Saints Row: The Third

This Is MY City!

Saints Row: The Third makes good on its promise of more over-the-top open-world antics, but can't quite capture the spark that made its predecessor an unlikely hit.
Author: Sam Bishop
Published: November 23, 2011
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It's amazing to think that the original Saints Row started as a mostly-grounded Grand Theft Auto clone that perhaps stuck a bit too hard to Rockstar's formula. The humor that was in the game was a bit forced, and though the game offered an online mode that was both persistent and unique, it wasn't until the sequel arrived, ditching much of the gritty tone in favor of always-available co-op and activities like spraying actual shit all over the city of Stilwater as they slowly take it over bit by bit.

Poo cannons? That's tame compared to what developer Volition went for this time out. Saints Row: The Third all pretense of seriousness evaporates the moment your lead character literally flies through the front cockpit windows of a plane, gunning down awestruck rival gang members as they travel down the entire length of the plane and out the cargo hatch. And, if your created character just happens to use the Zombie voice, they're doing it all while snarling incomprehensibly (even the subtitles list only nebulous terms like *groans* and *snarls* while your avatar sputters and spews a mélange of half-syllables that are apparently understandable by everyone else).

I'm not even mentioning the previous (and introductory) mission where your gang, the Third Street Saints, flush with infamy that has spilled over into celebrity status, decide to rob a bank by lifting the entire vault out by helicopter, all while the cops are begging you to stop so they can get autographs. It's the kind of obscenely over-the-top approach that set the previous game apart from any other open-world game, but taken to absolutely ridiculous extremes.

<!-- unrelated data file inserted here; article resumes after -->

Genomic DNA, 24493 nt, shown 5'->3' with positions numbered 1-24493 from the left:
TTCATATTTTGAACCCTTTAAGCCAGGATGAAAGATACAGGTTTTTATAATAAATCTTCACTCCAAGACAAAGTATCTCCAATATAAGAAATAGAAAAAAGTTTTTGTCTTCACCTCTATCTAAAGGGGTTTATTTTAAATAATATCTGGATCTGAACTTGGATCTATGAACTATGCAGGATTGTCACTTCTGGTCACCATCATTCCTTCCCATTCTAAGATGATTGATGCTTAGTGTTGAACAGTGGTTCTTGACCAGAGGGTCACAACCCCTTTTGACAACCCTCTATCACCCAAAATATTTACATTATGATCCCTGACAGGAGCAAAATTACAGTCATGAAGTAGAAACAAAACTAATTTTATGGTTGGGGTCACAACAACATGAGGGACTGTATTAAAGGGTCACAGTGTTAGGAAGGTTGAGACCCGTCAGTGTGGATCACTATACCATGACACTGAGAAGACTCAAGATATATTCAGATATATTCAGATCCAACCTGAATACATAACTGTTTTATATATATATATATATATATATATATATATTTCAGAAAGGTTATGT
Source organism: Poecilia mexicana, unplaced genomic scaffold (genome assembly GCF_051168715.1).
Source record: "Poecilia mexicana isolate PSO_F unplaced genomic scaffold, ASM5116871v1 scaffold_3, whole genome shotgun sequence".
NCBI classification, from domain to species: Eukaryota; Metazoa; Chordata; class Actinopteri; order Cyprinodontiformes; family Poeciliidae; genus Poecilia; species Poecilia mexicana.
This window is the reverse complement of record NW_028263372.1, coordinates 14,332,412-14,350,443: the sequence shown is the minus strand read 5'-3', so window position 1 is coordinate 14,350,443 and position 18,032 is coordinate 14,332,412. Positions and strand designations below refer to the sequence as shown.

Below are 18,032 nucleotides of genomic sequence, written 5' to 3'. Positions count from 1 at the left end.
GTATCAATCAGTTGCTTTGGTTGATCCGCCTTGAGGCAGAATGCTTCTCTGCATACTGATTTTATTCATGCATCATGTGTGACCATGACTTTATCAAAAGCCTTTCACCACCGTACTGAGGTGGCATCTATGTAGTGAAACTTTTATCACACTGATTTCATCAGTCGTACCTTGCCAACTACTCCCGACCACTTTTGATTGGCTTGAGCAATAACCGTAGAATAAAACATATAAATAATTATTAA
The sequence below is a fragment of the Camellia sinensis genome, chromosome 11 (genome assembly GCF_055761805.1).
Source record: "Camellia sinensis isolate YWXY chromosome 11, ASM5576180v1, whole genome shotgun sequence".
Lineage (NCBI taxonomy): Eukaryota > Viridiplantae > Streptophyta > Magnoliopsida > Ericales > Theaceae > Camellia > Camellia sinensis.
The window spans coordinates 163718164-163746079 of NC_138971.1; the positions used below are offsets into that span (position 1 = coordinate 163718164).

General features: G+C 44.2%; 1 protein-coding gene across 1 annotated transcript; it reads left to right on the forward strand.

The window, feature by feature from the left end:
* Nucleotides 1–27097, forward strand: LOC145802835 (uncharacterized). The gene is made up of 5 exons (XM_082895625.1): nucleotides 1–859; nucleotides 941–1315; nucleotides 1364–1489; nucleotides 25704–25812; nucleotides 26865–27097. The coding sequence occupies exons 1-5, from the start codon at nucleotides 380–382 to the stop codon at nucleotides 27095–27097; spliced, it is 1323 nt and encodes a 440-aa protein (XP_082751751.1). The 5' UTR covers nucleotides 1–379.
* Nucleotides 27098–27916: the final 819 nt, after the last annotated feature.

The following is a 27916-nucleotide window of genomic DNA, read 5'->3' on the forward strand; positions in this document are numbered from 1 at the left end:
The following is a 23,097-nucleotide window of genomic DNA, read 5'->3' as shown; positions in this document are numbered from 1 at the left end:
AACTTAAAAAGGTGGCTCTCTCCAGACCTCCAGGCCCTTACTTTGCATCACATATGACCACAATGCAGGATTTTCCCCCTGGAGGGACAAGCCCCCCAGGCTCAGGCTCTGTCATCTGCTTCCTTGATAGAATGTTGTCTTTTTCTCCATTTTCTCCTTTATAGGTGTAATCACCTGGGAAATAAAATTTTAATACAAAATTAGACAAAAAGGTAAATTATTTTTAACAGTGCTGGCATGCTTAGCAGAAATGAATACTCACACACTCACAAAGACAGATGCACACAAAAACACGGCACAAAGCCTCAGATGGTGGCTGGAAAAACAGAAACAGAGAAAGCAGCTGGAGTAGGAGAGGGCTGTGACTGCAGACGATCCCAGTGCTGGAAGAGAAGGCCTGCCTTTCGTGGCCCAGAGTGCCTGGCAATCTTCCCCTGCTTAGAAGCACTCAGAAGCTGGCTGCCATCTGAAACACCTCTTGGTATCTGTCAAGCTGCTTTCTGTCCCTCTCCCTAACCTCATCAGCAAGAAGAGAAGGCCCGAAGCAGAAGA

The idea, developer Volition says, was to make the players feel like they were always at the top of the heap rather than having to build everything back up. When arriving in the new town of Steelport, they're definitely not the celebs they were in Stilwater, but the nigh-bottomless pockets and the complete takeover of the villainous Ultor Corporation at the end of the last game (yes, the same Ultor seen in the Red Faction series) means access to an arsenal of super-powered weapons almost from the first second of gameplay.

Early on, you're given access to an aerial bombardment weapon that litters the ground with missiles. Those that pre-ordered the game (and thus have probably finished it long before this review was posted) get access to a cannon that fires mind-controlling baby octopi and a human launcher you can climb into and pretend you're a circus act anywhere you want. These join "regular" weapons like pistols, shotguns, sub-machine guns, assault rifles, rocket launchers and melee weapons like the oft-mentioned giant-dildo-bat-thingie, and most of these can be upgraded until they become almost as ridiculous as the more outlandish weapons. Handguns that juggle enemies not unlike a certain half-demon? No problem. A pair of Uzis that can bust through thick armor? Done.
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